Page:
$8_3$ cannot afford to pay the extra penalty, so you cannot move at all.

Hints

The initial configuration should not be able to be rearranged into the provided valid magic square. This is due to the second row in particular. Instead, you'll need to determine if a new magic square can accommodate the initial configuration, based on known limitations. For example, the $1$ tile only gets 1 move, so it can only be in 1 of 4 positions in the completed grid. From here, think about which location it's most likely to be in based on how magic squares are calculated and work from there.

The question is phrased carefully.


Can you reactivate this 4x4 magic square?

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    $\begingroup$ Does it have to become the magic square you showed? Or is any 4x4 magic square acceptable? $\endgroup$
    – Dr Xorile
    Sep 30 at 3:29
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    $\begingroup$ Suppose we're in a position where $8_3$ is next to $4_4$. Is it true to say that "both have moves remaining so they can be swapped" (which would result in all of $8$'s moves being used and possibly a debt/negative balance afterwards) or "$8_3$ cannot afford to pay the extra penalty, so cannot move at all"? $\endgroup$
    – Steve
    Sep 30 at 13:02
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    $\begingroup$ Following the removal of the no-computers restriction, I set the computer working on this. The main thing I've found so far is that a non-optimised undirected brute-force breadth-first search is far less effective than on the practice problem. Will leave it running, but I'll probably need to work more on optimisations later to get much past "Starting on working set #101, which has 1317995 members... [37473124 already in later working sets]", and the process soon after reaches the available 7GB of ram usage and becomes memory bound rather than CPU bound. $\endgroup$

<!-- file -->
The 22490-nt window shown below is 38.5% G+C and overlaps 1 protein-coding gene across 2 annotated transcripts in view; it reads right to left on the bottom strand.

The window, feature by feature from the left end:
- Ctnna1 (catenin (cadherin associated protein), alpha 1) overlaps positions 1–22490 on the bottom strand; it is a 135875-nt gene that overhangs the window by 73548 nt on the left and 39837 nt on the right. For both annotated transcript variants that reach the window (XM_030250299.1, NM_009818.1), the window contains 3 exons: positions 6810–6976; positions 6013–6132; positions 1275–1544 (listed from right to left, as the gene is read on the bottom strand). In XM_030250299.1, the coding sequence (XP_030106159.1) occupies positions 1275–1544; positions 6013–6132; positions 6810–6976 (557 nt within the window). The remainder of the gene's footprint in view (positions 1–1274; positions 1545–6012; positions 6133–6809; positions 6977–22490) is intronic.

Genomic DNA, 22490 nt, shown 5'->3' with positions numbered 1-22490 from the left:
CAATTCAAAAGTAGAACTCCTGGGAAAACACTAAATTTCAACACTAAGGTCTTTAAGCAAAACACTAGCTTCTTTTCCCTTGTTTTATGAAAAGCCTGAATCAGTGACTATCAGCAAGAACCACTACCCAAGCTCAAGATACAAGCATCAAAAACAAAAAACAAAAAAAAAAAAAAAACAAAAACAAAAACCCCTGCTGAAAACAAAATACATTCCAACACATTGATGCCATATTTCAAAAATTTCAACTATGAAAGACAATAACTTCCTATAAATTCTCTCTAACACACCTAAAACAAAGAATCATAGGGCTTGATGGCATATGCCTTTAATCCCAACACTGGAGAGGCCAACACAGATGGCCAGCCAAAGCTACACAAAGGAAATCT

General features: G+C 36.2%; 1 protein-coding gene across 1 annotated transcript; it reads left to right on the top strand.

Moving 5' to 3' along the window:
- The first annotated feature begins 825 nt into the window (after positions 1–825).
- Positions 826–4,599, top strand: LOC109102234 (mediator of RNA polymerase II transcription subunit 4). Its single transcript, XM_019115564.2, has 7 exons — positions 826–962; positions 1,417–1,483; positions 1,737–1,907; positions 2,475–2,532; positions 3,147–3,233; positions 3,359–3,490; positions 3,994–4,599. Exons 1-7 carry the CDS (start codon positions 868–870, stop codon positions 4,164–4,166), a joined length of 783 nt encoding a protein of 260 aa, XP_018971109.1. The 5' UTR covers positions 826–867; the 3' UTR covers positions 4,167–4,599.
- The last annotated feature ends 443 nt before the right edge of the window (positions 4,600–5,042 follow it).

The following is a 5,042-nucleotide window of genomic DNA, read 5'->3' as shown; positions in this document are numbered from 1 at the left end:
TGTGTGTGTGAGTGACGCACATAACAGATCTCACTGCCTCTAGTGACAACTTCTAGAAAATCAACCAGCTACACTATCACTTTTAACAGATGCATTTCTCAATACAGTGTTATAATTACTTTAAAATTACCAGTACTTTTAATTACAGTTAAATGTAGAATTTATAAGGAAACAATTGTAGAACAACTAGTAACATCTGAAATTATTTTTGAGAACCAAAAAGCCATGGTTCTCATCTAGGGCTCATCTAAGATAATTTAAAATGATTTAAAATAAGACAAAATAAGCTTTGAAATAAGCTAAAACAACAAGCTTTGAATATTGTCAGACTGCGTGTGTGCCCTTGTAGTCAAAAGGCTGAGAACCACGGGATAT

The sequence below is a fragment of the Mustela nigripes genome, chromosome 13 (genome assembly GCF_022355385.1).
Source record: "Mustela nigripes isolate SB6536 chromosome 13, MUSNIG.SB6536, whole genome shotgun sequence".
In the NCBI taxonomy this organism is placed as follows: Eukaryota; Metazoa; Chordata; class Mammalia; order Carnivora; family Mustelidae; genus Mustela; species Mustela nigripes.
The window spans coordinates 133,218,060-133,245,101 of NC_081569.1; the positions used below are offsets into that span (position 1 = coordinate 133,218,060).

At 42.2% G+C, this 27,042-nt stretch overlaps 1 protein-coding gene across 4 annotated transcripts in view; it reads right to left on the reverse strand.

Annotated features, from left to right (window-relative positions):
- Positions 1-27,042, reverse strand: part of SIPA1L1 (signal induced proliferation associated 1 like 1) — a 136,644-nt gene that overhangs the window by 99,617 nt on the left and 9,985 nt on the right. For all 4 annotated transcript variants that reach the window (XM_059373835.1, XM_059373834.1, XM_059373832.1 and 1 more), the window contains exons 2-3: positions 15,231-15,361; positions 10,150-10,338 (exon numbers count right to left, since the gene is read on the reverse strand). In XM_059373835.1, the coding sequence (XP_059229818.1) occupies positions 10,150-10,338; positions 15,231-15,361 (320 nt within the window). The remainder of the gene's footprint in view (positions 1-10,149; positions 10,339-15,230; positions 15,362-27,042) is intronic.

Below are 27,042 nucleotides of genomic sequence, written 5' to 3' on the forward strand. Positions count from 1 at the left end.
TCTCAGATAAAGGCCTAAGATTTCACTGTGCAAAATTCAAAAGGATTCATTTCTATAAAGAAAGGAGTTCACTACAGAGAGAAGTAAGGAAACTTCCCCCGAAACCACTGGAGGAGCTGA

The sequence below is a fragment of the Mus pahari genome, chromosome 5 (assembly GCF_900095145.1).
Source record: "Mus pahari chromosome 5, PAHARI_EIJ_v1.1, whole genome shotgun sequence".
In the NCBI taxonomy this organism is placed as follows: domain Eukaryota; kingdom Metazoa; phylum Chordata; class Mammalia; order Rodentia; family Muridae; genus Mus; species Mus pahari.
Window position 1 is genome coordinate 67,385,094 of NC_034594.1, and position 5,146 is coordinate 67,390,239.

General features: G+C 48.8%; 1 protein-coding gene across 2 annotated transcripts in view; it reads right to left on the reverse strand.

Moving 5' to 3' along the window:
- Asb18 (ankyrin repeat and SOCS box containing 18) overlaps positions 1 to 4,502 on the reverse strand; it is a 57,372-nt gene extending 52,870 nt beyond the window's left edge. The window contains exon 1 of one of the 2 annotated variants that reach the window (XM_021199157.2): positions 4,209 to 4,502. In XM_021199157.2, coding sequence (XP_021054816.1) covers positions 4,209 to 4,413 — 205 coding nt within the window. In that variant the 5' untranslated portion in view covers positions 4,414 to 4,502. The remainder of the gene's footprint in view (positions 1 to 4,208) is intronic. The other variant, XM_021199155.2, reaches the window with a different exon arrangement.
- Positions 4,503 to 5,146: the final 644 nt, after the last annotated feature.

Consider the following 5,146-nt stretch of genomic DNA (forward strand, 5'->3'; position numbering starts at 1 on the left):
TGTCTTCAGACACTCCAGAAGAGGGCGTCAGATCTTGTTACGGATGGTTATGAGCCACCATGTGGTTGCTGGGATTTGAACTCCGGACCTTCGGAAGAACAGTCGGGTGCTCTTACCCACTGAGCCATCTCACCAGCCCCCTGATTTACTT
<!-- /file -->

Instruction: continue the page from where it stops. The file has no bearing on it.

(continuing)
– Steve
    Oct 1 at 11:58
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    $\begingroup$ @taco it's a very crude algorithm at present - find all possible moves from the starting state, and report if any of them are a magic square, and with a very inefficient check for whether it's a magic square (see IsMagic() function on the source code now posted to the other puzzle for just how inefficient that part of the current implementation is - the code essentially implements the general definition of a magic square - I initially mis-estimated the search space and hadn't been expecting to need further optimisation). $\endgroup$
    – Steve
    Oct 1 at 13:28
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    $\begingroup$ A further thought - the game seems reversible... so rather than starting at the given grid and trying to find a magic square, one could start with a full list of magic squares, filter out the ones which "obviously" cannot become the given square (e.g. low numbers must move too far), and then consider only moves which "help" to get towards the target state. Google tells me there are 880 4x4 magic squares, but maybe about 80% can be trivially eliminated due to positions of the low numbers. $\endgroup$
    – Steve
    Oct 7 at 14:21
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[I previously deleted this answer, as the method was flawed, so the conclusion was not sound. I believe the bugs in my program are now fixed]

Following the removal of the tag from this puzzle, this answer initially treats it as a .

In summary (TL;DR), my current answer to the question "Can you reactivate this 4x4 magic square?" is

No.
It is not possible using the rules given. Unfortunately the damage to this magic square is beyond the possibility of repairing it with this method.